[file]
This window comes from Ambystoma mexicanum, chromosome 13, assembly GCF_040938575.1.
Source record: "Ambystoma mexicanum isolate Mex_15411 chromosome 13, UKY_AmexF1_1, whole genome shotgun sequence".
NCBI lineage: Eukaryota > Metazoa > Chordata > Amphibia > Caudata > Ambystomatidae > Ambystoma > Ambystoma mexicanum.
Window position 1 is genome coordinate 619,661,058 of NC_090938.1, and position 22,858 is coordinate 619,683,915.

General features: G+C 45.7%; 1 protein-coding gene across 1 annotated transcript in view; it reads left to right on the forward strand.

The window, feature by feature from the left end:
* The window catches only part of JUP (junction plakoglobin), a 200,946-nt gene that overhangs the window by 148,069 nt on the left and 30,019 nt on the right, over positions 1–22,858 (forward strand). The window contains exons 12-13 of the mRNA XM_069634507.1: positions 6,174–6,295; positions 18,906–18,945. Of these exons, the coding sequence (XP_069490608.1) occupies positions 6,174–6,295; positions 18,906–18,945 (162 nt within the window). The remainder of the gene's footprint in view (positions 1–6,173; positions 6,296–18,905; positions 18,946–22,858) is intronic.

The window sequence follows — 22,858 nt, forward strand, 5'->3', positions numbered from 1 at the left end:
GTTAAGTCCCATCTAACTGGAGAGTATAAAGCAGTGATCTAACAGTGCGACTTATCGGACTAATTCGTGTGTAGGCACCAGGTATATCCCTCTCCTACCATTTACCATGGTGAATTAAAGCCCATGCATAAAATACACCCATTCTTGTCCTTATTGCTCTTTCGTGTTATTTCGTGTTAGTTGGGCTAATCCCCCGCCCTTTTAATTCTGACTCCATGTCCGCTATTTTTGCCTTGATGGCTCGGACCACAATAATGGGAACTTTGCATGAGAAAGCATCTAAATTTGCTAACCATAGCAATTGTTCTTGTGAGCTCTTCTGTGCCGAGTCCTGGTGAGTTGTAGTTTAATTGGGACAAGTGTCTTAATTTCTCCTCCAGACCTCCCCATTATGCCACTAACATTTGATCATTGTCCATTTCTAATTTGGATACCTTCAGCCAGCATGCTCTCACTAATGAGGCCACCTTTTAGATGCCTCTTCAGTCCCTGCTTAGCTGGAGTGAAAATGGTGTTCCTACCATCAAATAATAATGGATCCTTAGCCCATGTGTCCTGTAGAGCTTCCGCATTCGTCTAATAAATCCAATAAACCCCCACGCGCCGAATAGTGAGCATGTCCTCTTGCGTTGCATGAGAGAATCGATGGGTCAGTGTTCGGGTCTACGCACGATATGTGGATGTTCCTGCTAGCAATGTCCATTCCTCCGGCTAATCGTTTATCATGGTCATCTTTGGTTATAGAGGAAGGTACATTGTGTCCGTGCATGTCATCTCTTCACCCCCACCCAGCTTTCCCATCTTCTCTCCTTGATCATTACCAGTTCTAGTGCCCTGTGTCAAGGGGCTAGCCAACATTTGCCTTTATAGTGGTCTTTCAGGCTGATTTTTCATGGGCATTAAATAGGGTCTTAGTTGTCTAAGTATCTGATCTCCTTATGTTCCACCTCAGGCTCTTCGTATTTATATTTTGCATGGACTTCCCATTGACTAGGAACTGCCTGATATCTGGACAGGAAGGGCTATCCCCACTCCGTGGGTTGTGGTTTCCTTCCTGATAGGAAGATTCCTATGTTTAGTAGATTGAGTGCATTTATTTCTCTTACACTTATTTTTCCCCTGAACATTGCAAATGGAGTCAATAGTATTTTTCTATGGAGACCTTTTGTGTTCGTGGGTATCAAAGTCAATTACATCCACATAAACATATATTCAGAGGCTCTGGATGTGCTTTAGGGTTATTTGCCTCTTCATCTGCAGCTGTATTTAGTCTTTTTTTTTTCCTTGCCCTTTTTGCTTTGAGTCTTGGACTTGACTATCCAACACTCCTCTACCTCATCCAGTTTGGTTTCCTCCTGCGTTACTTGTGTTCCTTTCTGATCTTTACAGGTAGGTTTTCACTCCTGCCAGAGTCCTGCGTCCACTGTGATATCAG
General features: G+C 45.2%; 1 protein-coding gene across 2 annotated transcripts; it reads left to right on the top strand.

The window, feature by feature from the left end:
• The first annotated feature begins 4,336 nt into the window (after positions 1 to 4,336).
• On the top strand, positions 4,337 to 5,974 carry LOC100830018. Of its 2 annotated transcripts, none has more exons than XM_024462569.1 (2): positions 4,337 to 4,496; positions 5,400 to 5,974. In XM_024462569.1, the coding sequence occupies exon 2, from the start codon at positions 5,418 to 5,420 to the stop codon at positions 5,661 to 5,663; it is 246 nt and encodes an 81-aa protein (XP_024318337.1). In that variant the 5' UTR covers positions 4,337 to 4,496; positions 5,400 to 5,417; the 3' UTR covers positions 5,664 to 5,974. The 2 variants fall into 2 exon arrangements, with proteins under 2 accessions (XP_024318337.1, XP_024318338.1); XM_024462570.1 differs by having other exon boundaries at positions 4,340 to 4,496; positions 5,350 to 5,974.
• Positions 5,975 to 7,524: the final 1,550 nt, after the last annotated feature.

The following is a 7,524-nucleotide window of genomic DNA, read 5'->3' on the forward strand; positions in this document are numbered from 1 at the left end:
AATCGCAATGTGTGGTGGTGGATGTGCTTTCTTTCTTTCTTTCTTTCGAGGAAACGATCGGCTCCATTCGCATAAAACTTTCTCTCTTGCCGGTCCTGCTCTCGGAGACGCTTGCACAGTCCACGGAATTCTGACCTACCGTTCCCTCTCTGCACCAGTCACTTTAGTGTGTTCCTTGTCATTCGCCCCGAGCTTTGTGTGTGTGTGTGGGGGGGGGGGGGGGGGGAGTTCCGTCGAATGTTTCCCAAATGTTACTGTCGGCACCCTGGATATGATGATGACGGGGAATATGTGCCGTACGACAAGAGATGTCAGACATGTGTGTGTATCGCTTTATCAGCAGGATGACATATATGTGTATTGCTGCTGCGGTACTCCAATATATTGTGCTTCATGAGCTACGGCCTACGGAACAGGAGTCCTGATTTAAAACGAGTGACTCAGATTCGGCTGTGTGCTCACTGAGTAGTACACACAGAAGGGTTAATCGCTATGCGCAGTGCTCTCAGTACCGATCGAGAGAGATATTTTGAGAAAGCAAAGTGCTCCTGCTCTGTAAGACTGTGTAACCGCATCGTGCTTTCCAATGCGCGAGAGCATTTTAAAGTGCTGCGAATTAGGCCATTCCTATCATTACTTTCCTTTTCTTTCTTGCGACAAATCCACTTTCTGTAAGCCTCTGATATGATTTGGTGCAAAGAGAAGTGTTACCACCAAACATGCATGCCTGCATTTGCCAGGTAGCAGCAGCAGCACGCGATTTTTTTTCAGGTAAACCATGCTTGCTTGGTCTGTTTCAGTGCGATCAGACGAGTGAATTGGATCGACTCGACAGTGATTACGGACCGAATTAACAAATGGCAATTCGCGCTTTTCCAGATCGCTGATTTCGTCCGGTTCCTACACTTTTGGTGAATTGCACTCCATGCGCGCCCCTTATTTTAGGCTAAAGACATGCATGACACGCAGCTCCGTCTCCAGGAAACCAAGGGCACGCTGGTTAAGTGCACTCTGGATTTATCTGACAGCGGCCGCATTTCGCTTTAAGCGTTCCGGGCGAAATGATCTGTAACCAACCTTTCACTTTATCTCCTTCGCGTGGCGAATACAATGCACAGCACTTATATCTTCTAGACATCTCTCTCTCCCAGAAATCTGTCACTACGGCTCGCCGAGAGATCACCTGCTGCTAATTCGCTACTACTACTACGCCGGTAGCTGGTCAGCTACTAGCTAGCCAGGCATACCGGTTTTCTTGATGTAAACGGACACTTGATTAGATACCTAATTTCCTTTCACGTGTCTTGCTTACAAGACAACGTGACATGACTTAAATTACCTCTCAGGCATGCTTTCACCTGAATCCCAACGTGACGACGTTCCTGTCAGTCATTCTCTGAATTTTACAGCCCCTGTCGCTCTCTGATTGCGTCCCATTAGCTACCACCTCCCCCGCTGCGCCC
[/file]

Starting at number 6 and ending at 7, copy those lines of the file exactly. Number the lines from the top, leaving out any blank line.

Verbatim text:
The window, feature by feature from the left end:
* The window catches only part of JUP (junction plakoglobin), a 200,946-nt gene that overhangs the window by 148,069 nt on the left and 30,019 nt on the right, over positions 1–22,858 (forward strand). The window contains exons 12-13 of the mRNA XM_069634507.1: positions 6,174–6,295; positions 18,906–18,945. Of these exons, the coding sequence (XP_069490608.1) occupies positions 6,174–6,295; positions 18,906–18,945 (162 nt within the window). The remainder of the gene's footprint in view (positions 1–6,173; positions 6,296–18,905; positions 18,946–22,858) is intronic.